3 Yoga Exercises to Build Your Immunity Now
Julie Coco Nicole
"Your system thinks you are in survival/panic mode, and you need to help yourself to calm down enough that your immune system can actually work."
Primarily, you need to slow down. Your system thinks you are in survival/panic mode, and you need to help yourself to calm down enough that your immune system can actually work. Here are three yoga exercise to help boost your immunity.
Breathing practices help people calm down, primarily because they force the breath to slow down. This, in turn, usually encourages the nervous system to follow, allowing the immune system to get the message that it’s time to do its thing.
Alternate Nostril Breathing
Sit comfortably and place your two peace fingers between your eyebrows so that your thumb hovers over one nostril and your ring finger hovers over the other.
Exhale completely, then seal your right nostril as you inhale through the left.
At the top of the inhale, switch so that you seal your left nostril and exhale through the right. Inhale right, then switch at the top and exhale left. Inhale left, then switch at the top and exhale right. Continue on like this, switching nostrils at the top of each inhale.
Continue on as long as you’d like—until you feel yourself calming down. Finish by exhaling out the left nostril, and then sit quietly for a little while, noticing what it feels like to have calmed down a little bit. Sit as long as you’d like.
Your lymphatic system is largely in charge of moving toxins through and out of your body. It doesn’t have its own pumping system like the heart does. You have nodes in places that tend to move around a lot, like your armpits, groin, and neck, because the lymphatic system depends on your body movement to work properly. So don’t sit there panicking in a tight little ball: Get moving.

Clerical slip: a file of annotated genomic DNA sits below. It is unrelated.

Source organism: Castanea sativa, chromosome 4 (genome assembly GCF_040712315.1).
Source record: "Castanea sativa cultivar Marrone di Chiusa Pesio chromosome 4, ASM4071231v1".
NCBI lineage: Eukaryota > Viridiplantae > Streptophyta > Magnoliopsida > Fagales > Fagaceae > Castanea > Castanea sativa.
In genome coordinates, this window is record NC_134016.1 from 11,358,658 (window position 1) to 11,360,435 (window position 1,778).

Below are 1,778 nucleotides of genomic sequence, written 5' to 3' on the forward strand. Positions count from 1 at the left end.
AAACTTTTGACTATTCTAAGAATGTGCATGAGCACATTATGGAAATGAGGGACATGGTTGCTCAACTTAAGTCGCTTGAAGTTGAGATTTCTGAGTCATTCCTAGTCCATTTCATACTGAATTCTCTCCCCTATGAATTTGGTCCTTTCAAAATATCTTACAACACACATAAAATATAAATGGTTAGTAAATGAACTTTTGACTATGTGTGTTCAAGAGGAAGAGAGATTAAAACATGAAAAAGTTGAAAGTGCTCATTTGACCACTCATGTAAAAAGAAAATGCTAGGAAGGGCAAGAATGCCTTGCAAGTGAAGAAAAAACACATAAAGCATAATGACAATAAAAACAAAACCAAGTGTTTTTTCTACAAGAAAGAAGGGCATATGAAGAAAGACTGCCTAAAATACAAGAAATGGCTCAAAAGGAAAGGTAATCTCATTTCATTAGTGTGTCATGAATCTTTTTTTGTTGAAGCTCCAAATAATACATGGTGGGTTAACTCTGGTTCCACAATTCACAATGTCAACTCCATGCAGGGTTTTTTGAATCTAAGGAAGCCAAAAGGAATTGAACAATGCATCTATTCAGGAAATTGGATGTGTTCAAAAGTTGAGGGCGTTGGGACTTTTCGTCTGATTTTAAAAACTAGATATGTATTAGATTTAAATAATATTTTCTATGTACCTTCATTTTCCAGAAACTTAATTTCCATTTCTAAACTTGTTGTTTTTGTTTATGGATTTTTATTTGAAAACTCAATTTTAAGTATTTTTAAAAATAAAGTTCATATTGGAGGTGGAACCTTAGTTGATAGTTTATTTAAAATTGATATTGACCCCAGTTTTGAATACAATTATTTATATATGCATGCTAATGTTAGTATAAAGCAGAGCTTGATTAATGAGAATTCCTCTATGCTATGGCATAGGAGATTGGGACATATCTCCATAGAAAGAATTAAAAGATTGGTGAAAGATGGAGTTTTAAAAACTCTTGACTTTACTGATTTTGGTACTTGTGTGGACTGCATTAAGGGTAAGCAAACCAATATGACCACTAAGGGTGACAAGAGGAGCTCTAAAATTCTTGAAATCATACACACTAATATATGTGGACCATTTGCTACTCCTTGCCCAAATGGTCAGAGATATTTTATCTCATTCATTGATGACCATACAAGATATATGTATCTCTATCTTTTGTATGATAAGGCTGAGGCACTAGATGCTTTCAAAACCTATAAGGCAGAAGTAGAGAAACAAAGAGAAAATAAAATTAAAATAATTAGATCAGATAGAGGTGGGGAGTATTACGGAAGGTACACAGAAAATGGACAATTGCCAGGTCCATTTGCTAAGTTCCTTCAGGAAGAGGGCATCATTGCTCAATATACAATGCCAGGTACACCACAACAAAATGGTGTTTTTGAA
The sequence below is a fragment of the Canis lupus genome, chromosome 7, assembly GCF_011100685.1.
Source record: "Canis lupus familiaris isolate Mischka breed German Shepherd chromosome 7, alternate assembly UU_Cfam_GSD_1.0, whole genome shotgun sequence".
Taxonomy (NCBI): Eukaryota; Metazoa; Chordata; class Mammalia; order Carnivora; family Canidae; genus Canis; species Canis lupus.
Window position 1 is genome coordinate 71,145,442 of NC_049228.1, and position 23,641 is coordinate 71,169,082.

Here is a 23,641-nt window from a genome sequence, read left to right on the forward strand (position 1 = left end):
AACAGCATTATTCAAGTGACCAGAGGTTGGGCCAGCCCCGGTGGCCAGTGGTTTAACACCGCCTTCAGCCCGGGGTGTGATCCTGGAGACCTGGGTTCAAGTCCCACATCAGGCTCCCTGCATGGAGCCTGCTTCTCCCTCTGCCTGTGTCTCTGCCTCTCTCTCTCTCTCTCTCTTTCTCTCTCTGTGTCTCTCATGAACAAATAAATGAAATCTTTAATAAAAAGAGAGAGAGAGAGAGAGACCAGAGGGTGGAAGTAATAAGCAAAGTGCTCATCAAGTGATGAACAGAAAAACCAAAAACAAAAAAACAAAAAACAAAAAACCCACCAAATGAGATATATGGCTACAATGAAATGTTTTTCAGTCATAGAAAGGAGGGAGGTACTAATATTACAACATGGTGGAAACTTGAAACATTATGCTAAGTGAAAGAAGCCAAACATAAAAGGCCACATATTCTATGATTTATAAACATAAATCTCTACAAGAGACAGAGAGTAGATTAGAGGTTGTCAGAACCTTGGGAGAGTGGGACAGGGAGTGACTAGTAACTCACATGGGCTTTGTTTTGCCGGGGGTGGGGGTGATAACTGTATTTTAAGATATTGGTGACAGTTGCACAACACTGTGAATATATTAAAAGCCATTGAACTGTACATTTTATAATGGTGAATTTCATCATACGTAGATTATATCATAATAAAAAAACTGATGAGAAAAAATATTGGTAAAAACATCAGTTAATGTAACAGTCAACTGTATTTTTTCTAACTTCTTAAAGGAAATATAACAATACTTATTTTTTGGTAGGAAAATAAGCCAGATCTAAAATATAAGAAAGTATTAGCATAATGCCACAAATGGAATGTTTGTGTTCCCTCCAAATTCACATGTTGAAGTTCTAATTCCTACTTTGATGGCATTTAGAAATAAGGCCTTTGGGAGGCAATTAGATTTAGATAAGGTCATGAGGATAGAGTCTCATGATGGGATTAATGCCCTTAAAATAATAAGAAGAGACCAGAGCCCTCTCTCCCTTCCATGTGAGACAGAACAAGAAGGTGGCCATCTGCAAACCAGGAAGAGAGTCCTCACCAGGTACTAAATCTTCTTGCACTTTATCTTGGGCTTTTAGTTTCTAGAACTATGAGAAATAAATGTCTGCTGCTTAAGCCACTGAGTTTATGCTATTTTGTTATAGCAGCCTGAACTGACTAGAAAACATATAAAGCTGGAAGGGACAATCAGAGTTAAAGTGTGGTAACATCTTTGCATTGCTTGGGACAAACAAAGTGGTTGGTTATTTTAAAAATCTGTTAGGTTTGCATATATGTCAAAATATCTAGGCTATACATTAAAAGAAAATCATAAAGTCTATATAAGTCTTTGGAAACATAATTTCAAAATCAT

From standing, step your right foot back into a lunge with your back knee up or down. Reach your arms up to the sky and look up, if that feels safe for your neck. If you like, do that with your breath a few times: Reach up on your inhale and bring your hands together at your heart as you exhale.
Draw the tailbone down and press your hips forward, ensuring that your front knee does not move past your ankle. Lift your chest. Take 5-10 deep breaths. Then switch sides.
Once you’ve calmed down a little, it can be incredibly beneficial just to stop moving. Get into a comfortable position that lets your body know it’s time to rest and move into the healing, parasympathetic mode. Doing this with an inversion is especially helpful because it can stimulate your lymphatic system and your thymus gland (behind your breastbone), which rules your immune system from birth up until puberty. Even though the thymus may not do much after puberty, it’s fundamentally good for your immune system to treat yourself with love and kindness for that spot just in front of your heart.
Legs Up the Wall
Lie on your side with your knees to chest and your bum as close to a wall (or couch) as you can get it. Then swing your legs up the wall.
All you need for this pose is a wall or a couch, but you can add on to it by placing a pillow under your hips to elevate them a little, covering yourself with a blanket, and placing a scarf or eye bag under your eyes.
Relax your body as deeply as possible, maybe even with a guided meditation. Try to stay for 10 to 20 minutes to give your immune system a chance to actually do its work.
During the current coronavirus crisis, Julie Peters is live streaming all yoga classes, for free, from her studio Ocean and Crow on Facebook Live.